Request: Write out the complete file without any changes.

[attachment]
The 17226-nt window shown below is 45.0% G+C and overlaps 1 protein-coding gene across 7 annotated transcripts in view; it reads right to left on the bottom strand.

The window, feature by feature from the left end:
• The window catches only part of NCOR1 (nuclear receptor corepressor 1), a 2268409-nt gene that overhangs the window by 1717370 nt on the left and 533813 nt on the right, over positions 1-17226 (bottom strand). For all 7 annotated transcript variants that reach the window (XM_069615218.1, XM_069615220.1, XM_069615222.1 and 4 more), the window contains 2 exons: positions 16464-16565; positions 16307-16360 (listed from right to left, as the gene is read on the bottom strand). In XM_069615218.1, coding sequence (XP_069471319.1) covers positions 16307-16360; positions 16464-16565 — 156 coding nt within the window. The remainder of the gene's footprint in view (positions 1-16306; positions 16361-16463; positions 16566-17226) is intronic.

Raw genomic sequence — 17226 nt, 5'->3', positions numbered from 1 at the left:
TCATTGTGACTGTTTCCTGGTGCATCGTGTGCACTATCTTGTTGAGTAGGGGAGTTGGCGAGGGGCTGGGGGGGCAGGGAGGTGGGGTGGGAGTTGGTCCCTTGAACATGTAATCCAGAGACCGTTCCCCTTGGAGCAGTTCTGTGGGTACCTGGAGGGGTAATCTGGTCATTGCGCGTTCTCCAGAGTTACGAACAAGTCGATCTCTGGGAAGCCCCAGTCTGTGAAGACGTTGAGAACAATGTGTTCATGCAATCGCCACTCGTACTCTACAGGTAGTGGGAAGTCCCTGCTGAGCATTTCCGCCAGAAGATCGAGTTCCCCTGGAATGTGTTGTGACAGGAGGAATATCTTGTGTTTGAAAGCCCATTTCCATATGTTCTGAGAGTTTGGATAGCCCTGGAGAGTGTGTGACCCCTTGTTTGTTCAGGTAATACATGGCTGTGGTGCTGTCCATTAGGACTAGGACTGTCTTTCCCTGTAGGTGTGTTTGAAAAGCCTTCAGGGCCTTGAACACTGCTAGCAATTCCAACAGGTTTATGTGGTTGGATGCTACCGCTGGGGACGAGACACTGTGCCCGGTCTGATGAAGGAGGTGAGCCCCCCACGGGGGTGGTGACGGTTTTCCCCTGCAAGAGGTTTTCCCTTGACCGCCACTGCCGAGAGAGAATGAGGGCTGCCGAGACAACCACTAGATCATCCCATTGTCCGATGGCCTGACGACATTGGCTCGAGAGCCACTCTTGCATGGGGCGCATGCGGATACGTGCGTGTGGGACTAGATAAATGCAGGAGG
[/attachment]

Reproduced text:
The 17226-nt window shown below is 45.0% G+C and overlaps 1 protein-coding gene across 7 annotated transcripts in view; it reads right to left on the bottom strand.

The window, feature by feature from the left end:
• The window catches only part of NCOR1 (nuclear receptor corepressor 1), a 2268409-nt gene that overhangs the window by 1717370 nt on the left and 533813 nt on the right, over positions 1-17226 (bottom strand). For all 7 annotated transcript variants that reach the window (XM_069615218.1, XM_069615220.1, XM_069615222.1 and 4 more), the window contains 2 exons: positions 16464-16565; positions 16307-16360 (listed from right to left, as the gene is read on the bottom strand). In XM_069615218.1, coding sequence (XP_069471319.1) covers positions 16307-16360; positions 16464-16565 — 156 coding nt within the window. The remainder of the gene's footprint in view (positions 1-16306; positions 16361-16463; positions 16566-17226) is intronic.

Raw genomic sequence — 17226 nt, 5'->3', positions numbered from 1 at the left:
TCATTGTGACTGTTTCCTGGTGCATCGTGTGCACTATCTTGTTGAGTAGGGGAGTTGGCGAGGGGCTGGGGGGGCAGGGAGGTGGGGTGGGAGTTGGTCCCTTGAACATGTAATCCAGAGACCGTTCCCCTTGGAGCAGTTCTGTGGGTACCTGGAGGGGTAATCTGGTCATTGCGCGTTCTCCAGAGTTACGAACAAGTCGATCTCTGGGAAGCCCCAGTCTGTGAAGACGTTGAGAACAATGTGTTCATGCAATCGCCACTCGTACTCTACAGGTAGTGGGAAGTCCCTGCTGAGCATTTCCGCCAGAAGATCGAGTTCCCCTGGAATGTGTTGTGACAGGAGGAATATCTTGTGTTTGAAAGCCCATTTCCATATGTTCTGAGAGTTTGGATAGCCCTGGAGAGTGTGTGACCCCTTGTTTGTTCAGGTAATACATGGCTGTGGTGCTGTCCATTAGGACTAGGACTGTCTTTCCCTGTAGGTGTGTTTGAAAAGCCTTCAGGGCCTTGAACACTGCTAGCAATTCCAACAGGTTTATGTGGTTGGATGCTACCGCTGGGGACGAGACACTGTGCCCGGTCTGATGAAGGAGGTGAGCCCCCCACGGGGGTGGTGACGGTTTTCCCCTGCAAGAGGTTTTCCCTTGACCGCCACTGCCGAGAGAGAATGAGGGCTGCCGAGACAACCACTAGATCATCCCATTGTCCGATGGCCTGACGACATTGGCTCGAGAGCCACTCTTGCATGGGGCGCATGCGGATACGTGCGTGTGGGACTAGATAAATGCAGGAGG